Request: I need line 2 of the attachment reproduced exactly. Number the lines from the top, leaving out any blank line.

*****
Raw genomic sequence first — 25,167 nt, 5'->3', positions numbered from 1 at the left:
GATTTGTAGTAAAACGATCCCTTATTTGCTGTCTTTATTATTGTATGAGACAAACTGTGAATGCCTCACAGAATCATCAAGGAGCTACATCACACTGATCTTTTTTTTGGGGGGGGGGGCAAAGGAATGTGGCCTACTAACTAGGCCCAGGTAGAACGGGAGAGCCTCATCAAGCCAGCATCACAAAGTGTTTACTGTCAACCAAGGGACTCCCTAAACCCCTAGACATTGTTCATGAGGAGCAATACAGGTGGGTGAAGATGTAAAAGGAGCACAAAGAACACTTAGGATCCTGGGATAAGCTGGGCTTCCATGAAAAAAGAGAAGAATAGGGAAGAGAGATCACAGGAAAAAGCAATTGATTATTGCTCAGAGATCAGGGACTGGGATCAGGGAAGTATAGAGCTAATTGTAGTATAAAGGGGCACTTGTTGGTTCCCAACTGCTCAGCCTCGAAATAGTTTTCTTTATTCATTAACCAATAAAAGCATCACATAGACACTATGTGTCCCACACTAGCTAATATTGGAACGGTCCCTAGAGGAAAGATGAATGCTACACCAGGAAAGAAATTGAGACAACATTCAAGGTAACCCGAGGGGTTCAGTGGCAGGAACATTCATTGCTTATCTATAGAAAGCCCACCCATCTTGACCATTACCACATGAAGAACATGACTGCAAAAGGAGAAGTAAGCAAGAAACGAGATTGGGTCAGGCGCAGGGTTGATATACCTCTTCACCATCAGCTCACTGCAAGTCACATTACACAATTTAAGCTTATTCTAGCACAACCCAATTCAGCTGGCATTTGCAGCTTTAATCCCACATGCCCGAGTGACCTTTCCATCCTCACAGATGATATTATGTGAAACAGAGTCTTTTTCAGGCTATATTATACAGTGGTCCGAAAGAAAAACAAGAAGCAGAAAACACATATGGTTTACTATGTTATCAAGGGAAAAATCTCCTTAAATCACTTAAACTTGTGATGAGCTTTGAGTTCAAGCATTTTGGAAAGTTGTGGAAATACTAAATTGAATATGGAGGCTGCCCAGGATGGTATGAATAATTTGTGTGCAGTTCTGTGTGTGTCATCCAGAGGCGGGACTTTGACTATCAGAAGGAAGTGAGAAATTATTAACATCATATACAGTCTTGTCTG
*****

GATTTGTAGTAAAACGATCCCTTATTTGCTGTCTTTATTATTGTATGAGACAAACTGTGAATGCCTCACAGAATCATCAAGGAGCTACATCACACTGATCTTTTTTTTGGGGGGGGGGGCAAAGGAATGTGGCCTACTAACTAGGCCCAGGTAGAACGGGAGAGCCTCATCAAGCCAGCATCACAAAGTGTTTACTGTCAACCAAGGGACTCCCTAAACCCCTAGACATTGTTCATGAGGAGCAATACAGGTGGGTGAAGATGTAAAAGGAGCACAAAGAACACTTAGGATCCTGGGATAAGCTGGGCTTCCATGAAAAAAGAGAAGAATAGGGAAGAGAGATCACAGGAAAAAGCAATTGATTATTGCTCAGAGATCAGGGACTGGGATCAGGGAAGTATAGAGCTAATTGTAGTATAAAGGGGCACTTGTTGGTTCCCAACTGCTCAGCCTCGAAATAGTTTTCTTTATTCATTAACCAATAAAAGCATCACATAGACACTATGTGTCCCACACTAGCTAATATTGGAACGGTCCCTAGAGGAAAGATGAATGCTACACCAGGAAAGAAATTGAGACAACATTCAAGGTAACCCGAGGGGTTCAGTGGCAGGAACATTCATTGCTTATCTATAGAAAGCCCACCCATCTTGACCATTACCACATGAAGAACATGACTGCAAAAGGAGAAGTAAGCAAGAAACGAGATTGGGTCAGGCGCAGGGTTGATATACCTCTTCACCATCAGCTCACTGCAAGTCACATTACACAATTTAAGCTTATTCTAGCACAACCCAATTCAGCTGGCATTTGCAGCTTTAATCCCACATGCCCGAGTGACCTTTCCATCCTCACAGATGATATTATGTGAAACAGAGTCTTTTTCAGGCTATATTATACAGTGGTCCGAAAGAAAAACAAGAAGCAGAAAACACATATGGTTTACTATGTTATCAAGGGAAAAATCTCCTTAAATCACTTAAACTTGTGATGAGCTTTGAGTTCAAGCATTTTGGAAAGTTGTGGAAATACTAAATTGAATATGGAGGCTGCCCAGGATGGTATGAATAATTTGTGTGCAGTTCTGTGTGTGTCATCCAGAGGCGGGACTTTGACTATCAGAAGGAAGTGAGAAATTATTAACATCATATACAGTCTTGTCTG